MEDIA FOR ALL conference: presenting Athena project

ATHENA project partners in the media for all conference. Starting from the left, Irena Hermosa, Anna Matamala and Roberta Lulli.

On the 5th and the 6th July, ATHENA project - Bringing Accessibility and Design for All into Higher Education Curricula was presented at the 10th Edition of Media for all Conference in Antwerp.

This year the conference was focused on the role of human agents in the translation process, with so many passionate speakers who showed how the roles of users, translators, policymakers, industry and educators have changed over the past decade under the influence of digitisation and globalisation.

Fascinating research and projects on Audiovisual Translation, Media accessibility and inclusion have been presented in different panels and workshops. Partners of the Athena project, such as EDF - European Disability Forum and UAB - Universitat Autònoma de Barcelona took part in various panels presenting the first preliminary results of the first six months of the ATHENA, funded under the Erasmus + call and led by the European Disability Forum.

The presentations highlighted how Accessibility and Design for All are central to the full participation of persons with disabilities in all societal domains, from education to work, culture or entertainment. Professionals from a wide range of areas should learn about guidelines, standards, techniques and tools that facilitate access to persons with disabilities, their communities and society as a whole.

However, Accessibility and Design for All are still not part of all higher education curricula.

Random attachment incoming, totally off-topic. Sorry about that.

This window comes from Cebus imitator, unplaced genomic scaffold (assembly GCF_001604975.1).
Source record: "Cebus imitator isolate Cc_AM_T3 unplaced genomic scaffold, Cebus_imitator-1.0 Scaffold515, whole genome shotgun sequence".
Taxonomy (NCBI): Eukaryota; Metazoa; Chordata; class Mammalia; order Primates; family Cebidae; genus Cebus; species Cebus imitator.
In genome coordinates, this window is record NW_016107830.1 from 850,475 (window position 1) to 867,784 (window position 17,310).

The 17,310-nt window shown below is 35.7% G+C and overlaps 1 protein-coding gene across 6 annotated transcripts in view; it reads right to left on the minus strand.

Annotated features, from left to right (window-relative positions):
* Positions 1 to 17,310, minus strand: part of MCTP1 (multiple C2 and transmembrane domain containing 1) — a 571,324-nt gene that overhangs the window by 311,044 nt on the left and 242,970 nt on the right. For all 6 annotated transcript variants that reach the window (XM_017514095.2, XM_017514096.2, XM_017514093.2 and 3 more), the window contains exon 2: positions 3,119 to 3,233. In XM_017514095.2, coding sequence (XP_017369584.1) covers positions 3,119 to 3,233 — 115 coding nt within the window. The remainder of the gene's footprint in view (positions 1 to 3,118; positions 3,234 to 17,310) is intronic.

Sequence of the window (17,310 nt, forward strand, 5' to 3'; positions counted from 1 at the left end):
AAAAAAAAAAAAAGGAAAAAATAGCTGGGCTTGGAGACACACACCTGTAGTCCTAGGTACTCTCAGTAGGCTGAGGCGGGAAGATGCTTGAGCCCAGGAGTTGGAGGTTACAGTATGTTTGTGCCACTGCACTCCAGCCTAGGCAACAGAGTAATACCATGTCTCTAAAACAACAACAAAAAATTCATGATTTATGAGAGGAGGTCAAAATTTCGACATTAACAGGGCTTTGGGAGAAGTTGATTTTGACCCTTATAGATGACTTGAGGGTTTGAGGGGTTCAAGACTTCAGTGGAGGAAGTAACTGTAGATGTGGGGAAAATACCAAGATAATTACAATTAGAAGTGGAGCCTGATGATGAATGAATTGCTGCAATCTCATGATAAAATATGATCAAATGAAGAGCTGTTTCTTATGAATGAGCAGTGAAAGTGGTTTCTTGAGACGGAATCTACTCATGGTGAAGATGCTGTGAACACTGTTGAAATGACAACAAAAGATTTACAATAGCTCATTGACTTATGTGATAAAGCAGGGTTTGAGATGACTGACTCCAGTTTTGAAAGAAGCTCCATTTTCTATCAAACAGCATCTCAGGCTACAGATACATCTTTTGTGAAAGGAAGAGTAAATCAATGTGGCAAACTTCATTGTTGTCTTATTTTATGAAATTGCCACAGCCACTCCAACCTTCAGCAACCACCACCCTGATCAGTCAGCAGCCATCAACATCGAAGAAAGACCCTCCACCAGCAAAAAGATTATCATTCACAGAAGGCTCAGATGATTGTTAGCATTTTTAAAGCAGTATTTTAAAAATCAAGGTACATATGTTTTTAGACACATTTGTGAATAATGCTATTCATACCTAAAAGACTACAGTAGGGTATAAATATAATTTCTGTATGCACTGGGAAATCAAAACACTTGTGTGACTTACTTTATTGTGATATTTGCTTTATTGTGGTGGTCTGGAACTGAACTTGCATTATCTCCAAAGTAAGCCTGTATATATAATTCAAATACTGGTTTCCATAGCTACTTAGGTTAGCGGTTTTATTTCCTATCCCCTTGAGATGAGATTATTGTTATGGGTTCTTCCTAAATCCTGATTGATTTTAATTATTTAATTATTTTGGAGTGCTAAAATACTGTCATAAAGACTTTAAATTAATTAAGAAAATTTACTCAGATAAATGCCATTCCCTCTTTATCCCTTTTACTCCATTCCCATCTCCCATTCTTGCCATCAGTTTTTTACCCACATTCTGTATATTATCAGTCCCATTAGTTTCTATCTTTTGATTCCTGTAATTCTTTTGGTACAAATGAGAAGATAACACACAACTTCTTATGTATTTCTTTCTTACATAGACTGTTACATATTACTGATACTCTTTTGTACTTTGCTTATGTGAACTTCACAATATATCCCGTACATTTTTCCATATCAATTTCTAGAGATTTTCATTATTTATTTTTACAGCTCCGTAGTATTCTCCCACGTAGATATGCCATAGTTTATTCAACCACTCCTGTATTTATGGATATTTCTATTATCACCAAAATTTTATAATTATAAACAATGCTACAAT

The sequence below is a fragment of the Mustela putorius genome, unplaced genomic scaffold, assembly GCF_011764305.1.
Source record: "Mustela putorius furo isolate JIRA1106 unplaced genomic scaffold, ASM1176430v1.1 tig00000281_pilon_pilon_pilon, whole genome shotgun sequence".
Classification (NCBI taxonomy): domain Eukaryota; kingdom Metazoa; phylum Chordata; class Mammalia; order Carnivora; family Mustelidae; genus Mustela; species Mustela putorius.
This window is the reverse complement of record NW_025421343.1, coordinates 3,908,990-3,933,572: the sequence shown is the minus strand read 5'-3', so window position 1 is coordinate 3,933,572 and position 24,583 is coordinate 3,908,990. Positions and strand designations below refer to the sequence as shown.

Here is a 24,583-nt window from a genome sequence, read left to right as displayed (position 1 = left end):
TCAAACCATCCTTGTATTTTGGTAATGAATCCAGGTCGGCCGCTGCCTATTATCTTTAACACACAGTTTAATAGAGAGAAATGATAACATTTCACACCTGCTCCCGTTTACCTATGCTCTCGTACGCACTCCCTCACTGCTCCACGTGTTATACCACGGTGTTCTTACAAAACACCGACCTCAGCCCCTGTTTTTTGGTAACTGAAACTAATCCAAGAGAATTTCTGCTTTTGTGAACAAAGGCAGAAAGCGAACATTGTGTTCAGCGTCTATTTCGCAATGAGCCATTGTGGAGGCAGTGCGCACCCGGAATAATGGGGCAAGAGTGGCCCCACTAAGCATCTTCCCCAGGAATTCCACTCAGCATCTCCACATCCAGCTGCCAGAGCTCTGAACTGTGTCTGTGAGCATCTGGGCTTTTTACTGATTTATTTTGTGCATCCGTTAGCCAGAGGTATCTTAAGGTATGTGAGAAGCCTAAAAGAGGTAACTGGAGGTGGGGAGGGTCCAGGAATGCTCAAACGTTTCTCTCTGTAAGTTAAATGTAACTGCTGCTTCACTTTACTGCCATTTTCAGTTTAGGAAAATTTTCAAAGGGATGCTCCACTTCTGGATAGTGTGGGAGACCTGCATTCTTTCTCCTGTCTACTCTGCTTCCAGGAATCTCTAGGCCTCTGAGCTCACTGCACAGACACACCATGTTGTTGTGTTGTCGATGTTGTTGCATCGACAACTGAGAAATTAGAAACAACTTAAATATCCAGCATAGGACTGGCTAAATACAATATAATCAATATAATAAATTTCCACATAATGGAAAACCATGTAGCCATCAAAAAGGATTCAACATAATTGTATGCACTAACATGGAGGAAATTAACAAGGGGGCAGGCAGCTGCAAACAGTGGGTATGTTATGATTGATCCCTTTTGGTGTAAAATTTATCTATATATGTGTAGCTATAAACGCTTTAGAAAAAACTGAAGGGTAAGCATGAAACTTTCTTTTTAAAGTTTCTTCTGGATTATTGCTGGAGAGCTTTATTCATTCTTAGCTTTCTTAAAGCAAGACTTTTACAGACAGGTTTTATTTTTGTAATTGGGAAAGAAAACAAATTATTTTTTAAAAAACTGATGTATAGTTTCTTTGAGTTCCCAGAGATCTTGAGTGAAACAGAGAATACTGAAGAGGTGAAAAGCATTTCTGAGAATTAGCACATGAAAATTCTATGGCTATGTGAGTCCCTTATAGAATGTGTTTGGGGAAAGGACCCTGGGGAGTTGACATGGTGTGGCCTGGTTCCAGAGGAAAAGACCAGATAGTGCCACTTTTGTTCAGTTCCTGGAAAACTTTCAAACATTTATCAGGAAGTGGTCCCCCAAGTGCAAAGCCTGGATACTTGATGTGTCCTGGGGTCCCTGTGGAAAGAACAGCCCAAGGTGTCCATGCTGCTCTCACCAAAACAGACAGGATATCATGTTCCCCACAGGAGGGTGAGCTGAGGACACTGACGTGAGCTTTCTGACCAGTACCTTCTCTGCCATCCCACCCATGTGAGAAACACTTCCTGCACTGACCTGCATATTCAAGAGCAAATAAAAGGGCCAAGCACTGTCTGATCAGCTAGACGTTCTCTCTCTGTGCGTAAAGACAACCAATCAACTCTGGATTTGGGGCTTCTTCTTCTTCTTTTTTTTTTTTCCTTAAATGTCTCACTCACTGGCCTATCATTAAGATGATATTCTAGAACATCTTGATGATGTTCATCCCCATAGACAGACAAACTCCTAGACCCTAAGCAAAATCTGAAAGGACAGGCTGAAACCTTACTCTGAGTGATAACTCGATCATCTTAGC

Anna Matamala, PhD and Full Professor at the Universitat Autònoma de Barcelona, said, “the ATHENA project aims to overcome this gap by developing a set of recommendations on how to integrate Accessibility and Design for All into higher education. The academic and professional audience very well received this ultimate aim of the project”.

Irene Hermosa, PhD in Translation and Intercultural Studies at the Universitat Autònoma de Barcelona, said, “Accessibility and universal design are currently incorporated in some course competences and learning outcomes, but only in certain university degrees such as Education and Computer Engineering. However, mentions of these topics are scarce and, in many university curricula, non-existent”.

During the debate with the audience, she highlighted “the importance of lecturers being aware of the specific applications of universal design to their fields, as not all universal design principles may apply to all fields. We should bear in mind that they stem from the field of Architecture”.

The discussion brought the enthusiasm of the partners in working together to support the higher education sector in becoming more interconnected, innovative, and inclusive, as well as accelerate the higher education transformation throughout Europe to train future generations in knowledge for an inclusive society.